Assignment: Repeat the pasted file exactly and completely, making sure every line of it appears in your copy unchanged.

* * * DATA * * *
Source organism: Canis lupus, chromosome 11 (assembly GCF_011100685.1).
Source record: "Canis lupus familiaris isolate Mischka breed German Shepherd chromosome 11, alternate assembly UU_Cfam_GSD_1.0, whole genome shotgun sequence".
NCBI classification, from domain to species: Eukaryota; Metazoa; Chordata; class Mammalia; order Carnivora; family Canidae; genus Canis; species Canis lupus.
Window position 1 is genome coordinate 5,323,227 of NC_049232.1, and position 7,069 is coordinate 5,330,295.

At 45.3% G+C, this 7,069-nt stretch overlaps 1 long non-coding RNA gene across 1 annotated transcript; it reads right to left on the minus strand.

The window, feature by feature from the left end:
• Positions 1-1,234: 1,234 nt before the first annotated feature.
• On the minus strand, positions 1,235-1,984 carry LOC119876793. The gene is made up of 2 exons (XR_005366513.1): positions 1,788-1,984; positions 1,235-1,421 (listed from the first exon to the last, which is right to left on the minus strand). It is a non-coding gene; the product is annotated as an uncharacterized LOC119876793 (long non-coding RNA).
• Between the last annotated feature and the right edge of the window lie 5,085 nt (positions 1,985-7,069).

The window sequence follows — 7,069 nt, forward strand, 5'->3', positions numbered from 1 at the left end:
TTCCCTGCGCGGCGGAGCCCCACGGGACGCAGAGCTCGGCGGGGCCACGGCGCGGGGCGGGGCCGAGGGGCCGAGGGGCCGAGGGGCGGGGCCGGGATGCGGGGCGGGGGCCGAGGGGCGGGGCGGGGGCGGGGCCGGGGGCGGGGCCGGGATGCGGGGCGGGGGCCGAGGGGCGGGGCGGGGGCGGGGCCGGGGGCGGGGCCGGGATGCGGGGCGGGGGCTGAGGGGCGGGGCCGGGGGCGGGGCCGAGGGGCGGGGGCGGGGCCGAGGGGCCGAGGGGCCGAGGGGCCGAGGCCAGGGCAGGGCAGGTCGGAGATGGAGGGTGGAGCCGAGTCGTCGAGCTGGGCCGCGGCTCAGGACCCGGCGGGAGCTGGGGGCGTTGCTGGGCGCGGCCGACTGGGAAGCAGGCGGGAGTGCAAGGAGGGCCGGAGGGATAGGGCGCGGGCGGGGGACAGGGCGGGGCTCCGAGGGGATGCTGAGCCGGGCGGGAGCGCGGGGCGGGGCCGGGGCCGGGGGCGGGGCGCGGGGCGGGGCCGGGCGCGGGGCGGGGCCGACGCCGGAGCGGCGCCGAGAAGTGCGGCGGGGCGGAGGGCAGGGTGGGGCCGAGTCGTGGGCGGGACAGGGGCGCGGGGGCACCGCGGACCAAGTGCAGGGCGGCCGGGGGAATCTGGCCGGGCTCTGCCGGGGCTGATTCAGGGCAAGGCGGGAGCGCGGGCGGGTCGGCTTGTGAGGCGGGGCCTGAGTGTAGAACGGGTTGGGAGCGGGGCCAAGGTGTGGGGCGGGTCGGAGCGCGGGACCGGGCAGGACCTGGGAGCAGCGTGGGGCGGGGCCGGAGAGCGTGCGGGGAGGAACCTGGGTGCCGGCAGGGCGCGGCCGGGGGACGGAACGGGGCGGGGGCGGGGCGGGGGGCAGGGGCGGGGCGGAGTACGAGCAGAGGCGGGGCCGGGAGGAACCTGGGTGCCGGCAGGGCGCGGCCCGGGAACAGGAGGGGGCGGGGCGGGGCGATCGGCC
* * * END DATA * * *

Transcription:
Source organism: Canis lupus, chromosome 11 (assembly GCF_011100685.1).
Source record: "Canis lupus familiaris isolate Mischka breed German Shepherd chromosome 11, alternate assembly UU_Cfam_GSD_1.0, whole genome shotgun sequence".
NCBI classification, from domain to species: Eukaryota; Metazoa; Chordata; class Mammalia; order Carnivora; family Canidae; genus Canis; species Canis lupus.
Window position 1 is genome coordinate 5,323,227 of NC_049232.1, and position 7,069 is coordinate 5,330,295.

At 45.3% G+C, this 7,069-nt stretch overlaps 1 long non-coding RNA gene across 1 annotated transcript; it reads right to left on the minus strand.

The window, feature by feature from the left end:
• Positions 1-1,234: 1,234 nt before the first annotated feature.
• On the minus strand, positions 1,235-1,984 carry LOC119876793. The gene is made up of 2 exons (XR_005366513.1): positions 1,788-1,984; positions 1,235-1,421 (listed from the first exon to the last, which is right to left on the minus strand). It is a non-coding gene; the product is annotated as an uncharacterized LOC119876793 (long non-coding RNA).
• Between the last annotated feature and the right edge of the window lie 5,085 nt (positions 1,985-7,069).

The window sequence follows — 7,069 nt, forward strand, 5'->3', positions numbered from 1 at the left end:
TTCCCTGCGCGGCGGAGCCCCACGGGACGCAGAGCTCGGCGGGGCCACGGCGCGGGGCGGGGCCGAGGGGCCGAGGGGCCGAGGGGCGGGGCCGGGATGCGGGGCGGGGGCCGAGGGGCGGGGCGGGGGCGGGGCCGGGGGCGGGGCCGGGATGCGGGGCGGGGGCCGAGGGGCGGGGCGGGGGCGGGGCCGGGGGCGGGGCCGGGATGCGGGGCGGGGGCTGAGGGGCGGGGCCGGGGGCGGGGCCGAGGGGCGGGGGCGGGGCCGAGGGGCCGAGGGGCCGAGGGGCCGAGGCCAGGGCAGGGCAGGTCGGAGATGGAGGGTGGAGCCGAGTCGTCGAGCTGGGCCGCGGCTCAGGACCCGGCGGGAGCTGGGGGCGTTGCTGGGCGCGGCCGACTGGGAAGCAGGCGGGAGTGCAAGGAGGGCCGGAGGGATAGGGCGCGGGCGGGGGACAGGGCGGGGCTCCGAGGGGATGCTGAGCCGGGCGGGAGCGCGGGGCGGGGCCGGGGCCGGGGGCGGGGCGCGGGGCGGGGCCGGGCGCGGGGCGGGGCCGACGCCGGAGCGGCGCCGAGAAGTGCGGCGGGGCGGAGGGCAGGGTGGGGCCGAGTCGTGGGCGGGACAGGGGCGCGGGGGCACCGCGGACCAAGTGCAGGGCGGCCGGGGGAATCTGGCCGGGCTCTGCCGGGGCTGATTCAGGGCAAGGCGGGAGCGCGGGCGGGTCGGCTTGTGAGGCGGGGCCTGAGTGTAGAACGGGTTGGGAGCGGGGCCAAGGTGTGGGGCGGGTCGGAGCGCGGGACCGGGCAGGACCTGGGAGCAGCGTGGGGCGGGGCCGGAGAGCGTGCGGGGAGGAACCTGGGTGCCGGCAGGGCGCGGCCGGGGGACGGAACGGGGCGGGGGCGGGGCGGGGGGCAGGGGCGGGGCGGAGTACGAGCAGAGGCGGGGCCGGGAGGAACCTGGGTGCCGGCAGGGCGCGGCCCGGGAACAGGAGGGGGCGGGGCGGGGCGATCGGCC